Steel Markets

Existing Home Sales Up Slightly in January for Strongest Pace Since July

Written by Sandy Williams

A 0.4 increase in January purchases pushed existing home sales to their highest annual rate in six months, according to data from the National Association of Realtors. The seasonally adjusted annual rate of 5.47 million in January was 11 percent higher than a year ago.

The uptick in sales was accompanied by higher home pricing due to tight supply, said NAR.

“The housing market has shown promising resilience in recent months, but home prices are still rising too fast because of ongoing supply constraints,” said Lawrence Yun, NAR chief economist. “Despite the global economic slowdown, the housing sector continues to recover and will likely help the U.S. economy avoid a recession.”

Median existing home prices increased 8.2 percent year over year to $213,800. Inventory at the end of January as 1.82 million units, up 3.4 percent from December but 2.2 percent below January 2015 levels. At the current sales pace, the inventory supply is 4.0 months.

“The spring buying season is right around the corner and current supply levels aren’t even close to what’s needed to accommodate the subsequent growth in housing demand,” says Yun. “Home prices ascending near or above double-digit appreciation aren’t healthy – especially considering the fact that household income and wages are barely rising.”

Single family sales increased just 1.0 percent in January to a SAAR of 4.86 million. Median price for an existing single-family home was $215,000, up 8.3 percent from January 2015.

Condo and co-op sales fell 4.7 percent to a SAAR of 610,000 units but was still 8.9 percent higher than the January 2015 level. Condo prices also showed an increase, jumping 7.4 percent from 2015, to a median of $203,900.

Regional breakdown is as follows:

Northeast +2.7 percent to an annual rate of 760,000, 20.6 percent above a year ago; median price $247,500, up 0.9 percent y/y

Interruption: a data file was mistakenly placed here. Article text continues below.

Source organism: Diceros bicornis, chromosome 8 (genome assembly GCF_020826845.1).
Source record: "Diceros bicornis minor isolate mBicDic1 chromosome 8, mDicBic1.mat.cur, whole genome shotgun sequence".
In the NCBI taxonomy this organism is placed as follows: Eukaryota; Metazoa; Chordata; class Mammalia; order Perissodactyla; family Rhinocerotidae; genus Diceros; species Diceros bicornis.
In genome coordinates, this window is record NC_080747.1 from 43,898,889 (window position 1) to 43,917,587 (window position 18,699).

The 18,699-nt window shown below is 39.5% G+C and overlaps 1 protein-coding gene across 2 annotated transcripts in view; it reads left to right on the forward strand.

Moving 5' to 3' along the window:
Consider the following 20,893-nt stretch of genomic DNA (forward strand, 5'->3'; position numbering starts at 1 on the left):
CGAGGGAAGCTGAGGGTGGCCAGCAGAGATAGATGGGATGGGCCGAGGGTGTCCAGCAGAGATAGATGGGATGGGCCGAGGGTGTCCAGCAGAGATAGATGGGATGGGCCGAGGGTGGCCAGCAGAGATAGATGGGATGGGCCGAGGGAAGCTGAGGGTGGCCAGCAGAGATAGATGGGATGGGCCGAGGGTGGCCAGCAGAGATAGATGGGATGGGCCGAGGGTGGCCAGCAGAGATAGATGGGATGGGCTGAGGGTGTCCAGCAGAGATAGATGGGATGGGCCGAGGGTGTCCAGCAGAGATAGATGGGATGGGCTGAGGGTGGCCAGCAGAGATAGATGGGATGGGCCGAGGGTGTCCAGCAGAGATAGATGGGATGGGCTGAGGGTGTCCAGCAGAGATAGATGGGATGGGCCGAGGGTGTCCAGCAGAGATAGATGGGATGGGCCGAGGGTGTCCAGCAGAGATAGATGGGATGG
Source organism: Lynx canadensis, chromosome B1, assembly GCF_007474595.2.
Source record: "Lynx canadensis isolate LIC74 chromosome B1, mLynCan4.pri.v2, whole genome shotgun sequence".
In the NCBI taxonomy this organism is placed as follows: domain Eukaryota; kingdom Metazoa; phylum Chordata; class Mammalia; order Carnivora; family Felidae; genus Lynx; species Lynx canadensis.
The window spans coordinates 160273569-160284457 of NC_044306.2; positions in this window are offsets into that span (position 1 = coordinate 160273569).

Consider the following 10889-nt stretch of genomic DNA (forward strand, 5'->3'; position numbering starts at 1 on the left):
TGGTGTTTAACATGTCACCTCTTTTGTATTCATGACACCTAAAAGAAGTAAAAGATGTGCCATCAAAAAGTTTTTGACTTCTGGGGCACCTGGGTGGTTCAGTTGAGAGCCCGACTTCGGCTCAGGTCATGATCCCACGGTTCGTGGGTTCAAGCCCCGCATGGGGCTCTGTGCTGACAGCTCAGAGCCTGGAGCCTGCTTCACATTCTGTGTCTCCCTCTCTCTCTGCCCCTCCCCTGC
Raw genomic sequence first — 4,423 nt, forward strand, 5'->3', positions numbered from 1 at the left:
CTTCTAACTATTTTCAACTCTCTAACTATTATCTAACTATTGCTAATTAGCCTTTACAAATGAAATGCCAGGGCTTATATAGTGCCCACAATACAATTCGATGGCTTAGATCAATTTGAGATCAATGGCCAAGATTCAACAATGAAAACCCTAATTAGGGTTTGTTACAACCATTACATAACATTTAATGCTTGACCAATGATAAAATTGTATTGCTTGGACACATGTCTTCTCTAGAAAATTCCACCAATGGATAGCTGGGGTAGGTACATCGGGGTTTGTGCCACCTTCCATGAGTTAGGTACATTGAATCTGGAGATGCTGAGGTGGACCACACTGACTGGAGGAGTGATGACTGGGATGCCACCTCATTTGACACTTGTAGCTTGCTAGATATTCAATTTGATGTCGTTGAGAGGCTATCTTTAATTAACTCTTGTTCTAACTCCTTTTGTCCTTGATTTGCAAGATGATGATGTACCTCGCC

Midwest, +4.0 percent to an annual rate of 1.30 million, 18.2 percent above January 2015; median price $164,300, up 8.7 percent y/y

South 2.24 million in January (unchanged from December), 5.7 percent above January 2015; median price $184,800, up 8.5 percent y/y

West -4.1 percent to an annual rate of 1.17 million, still 8.3 percent higher than a year ago; median price $309,400, up 7.4 percent y/y

S&P Case Shiller Home Price Indices

Home prices for December were released by the S&P Dow Jones Indices on February 23 and show 5.4 percent annual increase in December 2015 versus a 5.2 percent increase in November 2015.

“While home prices continue to rise, the pace is slowing a bit,” says David M. Blitzer, Managing Director and Chairman of the Index Committee at S&P Dow Jones Indices. “Seasonally adjusted, Miami had lower prices this month than last and 10 other cities saw smaller increases than last month. Year-over-year, seven cities saw the rate of price increases wane. Even with some moderation, home prices in all but one city are rising faster than the 2.2% year-over-year increase in the CPI core rate of inflation.

“Sparked by the stock market’s turmoil since the beginning of the year, some are concerned that the current economic expansion is aging quite rapidly. The recovery is six years old, but recoveries do not typically die of old age. Housing construction, like much of the economy, got off to a slow start in 2009-2010 and is only now beginning to show some serious strength. Continued increases in prices of existing homes, as shown in the S&P/Case-Shiller Home Price Indices, should encourage further activity in new construction. Total housing starts have stayed above an annual rate of one million starts per year since last March and single family home have been higher than 700,000 units at annual rates since June. Housing investment continues its positive contribution to GDP growth.”

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